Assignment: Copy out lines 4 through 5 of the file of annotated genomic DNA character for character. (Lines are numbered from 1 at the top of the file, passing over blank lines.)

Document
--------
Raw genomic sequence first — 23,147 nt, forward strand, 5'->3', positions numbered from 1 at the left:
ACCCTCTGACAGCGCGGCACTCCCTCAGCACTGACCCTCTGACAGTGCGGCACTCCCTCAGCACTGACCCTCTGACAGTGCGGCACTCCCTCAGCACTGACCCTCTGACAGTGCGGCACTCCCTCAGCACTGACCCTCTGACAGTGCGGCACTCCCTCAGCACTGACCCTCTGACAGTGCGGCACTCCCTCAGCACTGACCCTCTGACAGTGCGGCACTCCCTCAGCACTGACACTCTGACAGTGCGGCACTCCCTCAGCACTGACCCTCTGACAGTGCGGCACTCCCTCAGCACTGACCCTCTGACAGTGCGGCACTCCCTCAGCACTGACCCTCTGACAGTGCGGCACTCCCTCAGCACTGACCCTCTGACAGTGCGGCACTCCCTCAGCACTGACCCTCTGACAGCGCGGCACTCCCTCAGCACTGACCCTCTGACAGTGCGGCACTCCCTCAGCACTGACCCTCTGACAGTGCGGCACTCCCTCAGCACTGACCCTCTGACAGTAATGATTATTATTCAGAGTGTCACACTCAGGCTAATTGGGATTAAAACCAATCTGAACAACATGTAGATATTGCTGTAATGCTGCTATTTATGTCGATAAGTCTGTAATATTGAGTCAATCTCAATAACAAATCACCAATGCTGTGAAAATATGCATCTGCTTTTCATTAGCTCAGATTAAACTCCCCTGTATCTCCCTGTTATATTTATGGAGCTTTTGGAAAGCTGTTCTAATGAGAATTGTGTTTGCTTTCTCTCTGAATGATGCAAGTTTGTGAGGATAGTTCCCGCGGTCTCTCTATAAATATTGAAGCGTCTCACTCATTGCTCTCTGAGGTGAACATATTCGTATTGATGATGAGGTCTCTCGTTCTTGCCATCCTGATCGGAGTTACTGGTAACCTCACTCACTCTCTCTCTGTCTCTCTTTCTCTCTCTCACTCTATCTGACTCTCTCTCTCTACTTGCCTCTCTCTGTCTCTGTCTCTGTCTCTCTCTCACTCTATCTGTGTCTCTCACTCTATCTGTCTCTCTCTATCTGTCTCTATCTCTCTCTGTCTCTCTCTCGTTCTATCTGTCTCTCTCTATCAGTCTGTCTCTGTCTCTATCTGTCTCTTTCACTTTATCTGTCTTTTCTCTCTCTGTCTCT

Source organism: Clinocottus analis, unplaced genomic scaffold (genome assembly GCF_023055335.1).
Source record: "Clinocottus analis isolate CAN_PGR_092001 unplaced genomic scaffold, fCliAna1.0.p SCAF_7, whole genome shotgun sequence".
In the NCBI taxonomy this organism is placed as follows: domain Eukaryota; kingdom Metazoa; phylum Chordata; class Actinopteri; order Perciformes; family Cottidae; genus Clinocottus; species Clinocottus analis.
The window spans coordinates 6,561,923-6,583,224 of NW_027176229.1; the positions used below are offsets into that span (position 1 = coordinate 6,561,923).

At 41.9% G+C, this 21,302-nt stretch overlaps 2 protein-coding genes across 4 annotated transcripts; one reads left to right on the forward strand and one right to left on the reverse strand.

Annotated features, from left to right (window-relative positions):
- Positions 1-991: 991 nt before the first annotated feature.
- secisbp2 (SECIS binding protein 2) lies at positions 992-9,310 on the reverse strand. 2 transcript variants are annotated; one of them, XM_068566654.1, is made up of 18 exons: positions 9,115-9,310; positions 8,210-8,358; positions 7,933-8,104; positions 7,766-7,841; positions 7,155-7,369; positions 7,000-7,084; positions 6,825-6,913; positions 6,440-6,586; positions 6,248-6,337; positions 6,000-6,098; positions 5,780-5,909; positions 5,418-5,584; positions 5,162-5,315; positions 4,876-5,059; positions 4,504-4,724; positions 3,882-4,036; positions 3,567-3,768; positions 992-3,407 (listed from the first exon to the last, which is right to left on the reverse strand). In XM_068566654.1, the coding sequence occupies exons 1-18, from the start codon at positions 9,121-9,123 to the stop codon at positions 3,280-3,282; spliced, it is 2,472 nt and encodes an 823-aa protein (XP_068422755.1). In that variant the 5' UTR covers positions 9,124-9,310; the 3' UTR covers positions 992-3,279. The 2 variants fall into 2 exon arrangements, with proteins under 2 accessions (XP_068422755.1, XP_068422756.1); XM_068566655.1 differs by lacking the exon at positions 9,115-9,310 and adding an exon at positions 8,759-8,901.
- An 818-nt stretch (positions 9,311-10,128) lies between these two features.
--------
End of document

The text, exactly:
Source record: "Clinocottus analis isolate CAN_PGR_092001 unplaced genomic scaffold, fCliAna1.0.p SCAF_7, whole genome shotgun sequence".
In the NCBI taxonomy this organism is placed as follows: domain Eukaryota; kingdom Metazoa; phylum Chordata; class Actinopteri; order Perciformes; family Cottidae; genus Clinocottus; species Clinocottus analis.